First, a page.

Remember the Users Closest to Home

Typically I write about the importance of keeping the user in mind when making business decisions. One special group of users often gets overlooked when decisions are made, to the detriment of the companies that make them — employees.

Your fellow employees have probably known and forgotten more of the crucial elements needed to build user-satisfying products or provide a pleasant customer experience than all your focus groups and surveys can ever hope to divine.

Employees are a crucial means of marketing. If your employees don’t fully believe in what they’re selling, it’s doubtful that they’ll sell very well. If they don’t spread the word on their own goods, why would their friends buy, either? I’ve known people who warned me not to buy from their companies because the customer service or order fulfillment was terrible. That’s fine if you want your company to go quickly down the tubes. But you don’t, so what do you do?

Keep your eyes and ears open. Pay attention as you walk down the hallways. In my experience, most people truly want their employers to succeed. So if someone is complaining about a company’s situation, take it as an opportunity to get some insight into what needs to be fixed. Often, grumbling employees are a leading indicator of grumbling customers.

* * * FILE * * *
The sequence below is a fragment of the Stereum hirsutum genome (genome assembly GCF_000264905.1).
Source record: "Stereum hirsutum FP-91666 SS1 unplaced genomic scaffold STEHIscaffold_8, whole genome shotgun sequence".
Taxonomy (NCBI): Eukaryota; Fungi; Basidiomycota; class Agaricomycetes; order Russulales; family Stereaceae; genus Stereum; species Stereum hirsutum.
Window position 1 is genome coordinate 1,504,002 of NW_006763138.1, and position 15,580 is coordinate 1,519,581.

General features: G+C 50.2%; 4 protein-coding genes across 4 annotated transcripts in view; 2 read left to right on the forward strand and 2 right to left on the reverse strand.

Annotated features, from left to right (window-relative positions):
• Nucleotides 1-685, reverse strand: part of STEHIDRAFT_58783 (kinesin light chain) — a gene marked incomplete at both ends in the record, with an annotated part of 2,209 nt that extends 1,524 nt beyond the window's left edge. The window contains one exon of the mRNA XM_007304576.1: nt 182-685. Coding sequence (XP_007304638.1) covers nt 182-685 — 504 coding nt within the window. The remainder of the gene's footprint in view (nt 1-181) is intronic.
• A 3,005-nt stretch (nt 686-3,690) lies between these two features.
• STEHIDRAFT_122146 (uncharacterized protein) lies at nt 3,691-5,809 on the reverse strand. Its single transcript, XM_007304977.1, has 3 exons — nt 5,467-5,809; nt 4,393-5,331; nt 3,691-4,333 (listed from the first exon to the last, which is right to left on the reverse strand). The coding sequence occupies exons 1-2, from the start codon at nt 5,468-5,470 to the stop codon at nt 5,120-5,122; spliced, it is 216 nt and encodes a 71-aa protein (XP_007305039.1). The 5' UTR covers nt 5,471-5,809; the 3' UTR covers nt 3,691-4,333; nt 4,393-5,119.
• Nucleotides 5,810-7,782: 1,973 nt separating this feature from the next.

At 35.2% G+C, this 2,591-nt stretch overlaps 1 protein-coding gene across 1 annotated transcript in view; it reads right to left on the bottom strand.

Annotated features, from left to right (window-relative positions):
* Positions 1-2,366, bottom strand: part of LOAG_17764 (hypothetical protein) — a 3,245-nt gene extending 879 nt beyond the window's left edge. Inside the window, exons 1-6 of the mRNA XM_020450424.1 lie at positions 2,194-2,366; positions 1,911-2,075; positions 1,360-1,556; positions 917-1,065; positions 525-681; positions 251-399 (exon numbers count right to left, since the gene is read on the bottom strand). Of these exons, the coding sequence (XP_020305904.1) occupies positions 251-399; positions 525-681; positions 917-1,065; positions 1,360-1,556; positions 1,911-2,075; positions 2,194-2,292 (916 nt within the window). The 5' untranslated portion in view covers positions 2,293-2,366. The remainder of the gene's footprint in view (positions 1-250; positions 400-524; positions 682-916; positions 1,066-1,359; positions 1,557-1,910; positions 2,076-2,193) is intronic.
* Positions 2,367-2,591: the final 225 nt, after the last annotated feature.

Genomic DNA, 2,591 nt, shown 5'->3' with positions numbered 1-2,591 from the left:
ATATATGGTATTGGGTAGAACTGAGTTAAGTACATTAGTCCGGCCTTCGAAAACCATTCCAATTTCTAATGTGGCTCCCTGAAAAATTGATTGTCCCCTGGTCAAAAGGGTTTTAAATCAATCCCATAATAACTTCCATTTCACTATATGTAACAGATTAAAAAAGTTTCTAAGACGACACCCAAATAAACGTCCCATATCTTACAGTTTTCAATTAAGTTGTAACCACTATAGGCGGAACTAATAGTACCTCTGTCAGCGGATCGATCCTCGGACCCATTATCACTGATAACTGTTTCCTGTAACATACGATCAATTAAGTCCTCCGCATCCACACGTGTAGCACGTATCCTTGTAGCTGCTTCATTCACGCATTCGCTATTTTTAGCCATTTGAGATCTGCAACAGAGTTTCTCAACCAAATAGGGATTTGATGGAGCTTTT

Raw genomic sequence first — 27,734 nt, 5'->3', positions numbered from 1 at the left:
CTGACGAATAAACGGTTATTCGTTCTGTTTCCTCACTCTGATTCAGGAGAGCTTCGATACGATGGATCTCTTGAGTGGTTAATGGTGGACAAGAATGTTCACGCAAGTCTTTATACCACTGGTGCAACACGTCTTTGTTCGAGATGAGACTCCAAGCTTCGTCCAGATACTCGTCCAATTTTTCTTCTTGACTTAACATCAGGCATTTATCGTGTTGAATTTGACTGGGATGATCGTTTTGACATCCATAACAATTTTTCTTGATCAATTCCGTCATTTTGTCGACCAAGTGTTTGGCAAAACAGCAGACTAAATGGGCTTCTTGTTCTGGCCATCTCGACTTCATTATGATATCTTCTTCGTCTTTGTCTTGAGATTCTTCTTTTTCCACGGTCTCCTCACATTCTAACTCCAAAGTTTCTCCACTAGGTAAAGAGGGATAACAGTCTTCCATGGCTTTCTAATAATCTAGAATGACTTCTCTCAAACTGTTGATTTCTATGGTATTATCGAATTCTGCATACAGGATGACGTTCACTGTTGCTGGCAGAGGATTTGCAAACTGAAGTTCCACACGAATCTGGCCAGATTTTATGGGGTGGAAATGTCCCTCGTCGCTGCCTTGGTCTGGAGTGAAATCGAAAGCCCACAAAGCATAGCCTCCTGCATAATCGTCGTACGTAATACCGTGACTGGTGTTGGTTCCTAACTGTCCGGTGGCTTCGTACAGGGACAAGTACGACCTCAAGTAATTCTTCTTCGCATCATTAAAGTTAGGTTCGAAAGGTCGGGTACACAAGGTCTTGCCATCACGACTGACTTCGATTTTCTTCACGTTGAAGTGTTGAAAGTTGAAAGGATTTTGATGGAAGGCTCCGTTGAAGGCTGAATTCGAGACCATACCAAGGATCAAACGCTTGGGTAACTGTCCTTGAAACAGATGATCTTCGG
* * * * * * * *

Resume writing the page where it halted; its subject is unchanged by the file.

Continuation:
Market for the employee. In general, if you can please all your employees, you can probably please many of your customers. If the people in your company would jump at the chance to buy your product, there are probably a lot of customers who would, too. If all the workers seem ambivalent and could really do without what you’re selling, chances are that market demand may be a bit soft. Think of your fellow employees as one big focus group. What are the key features that would drive usage by your coworkers? Why do they resist purchasing your flagship product? Why don’t they use your services to simplify their lives?

Put your money where your mouth is. Your employees should use what they sell, or “eat their own dog food,” as the saying goes. Once you’ve done some marketing to your employees, they should be using your products. If they’re not, find out why not and fix it. If they don’t use the product, they will not be able to see what’s wrong with it. And that is bad — because the customers certainly will be able to see what’s wrong.

Realize that rank means little. The people who hold the reins are not necessarily the ones who hold the right ideas or know the right information. Think about it. Who probably knows the most about the specific problems customers are having: the customer service rep, the VP of customer service, or the CEO? Who is the most able to provide insight to the people trying to fix those problems?

Most people know about the three-legged stool theory of stakeholders. You must simultaneously work to please your stakeholders (owners, shareholders, etc.), your employees, and your customers. If you can actually ensure that one of those groups (your employees) is happy with your products or service, you will be going a long way toward pleasing the other two groups. Employees who use, like, and can suggest fixes for their own products will result in happier customers. These customers will be more satisfied, buy more, and please the stakeholders.

Everyone wins when you treat your employees as your most valuable users.

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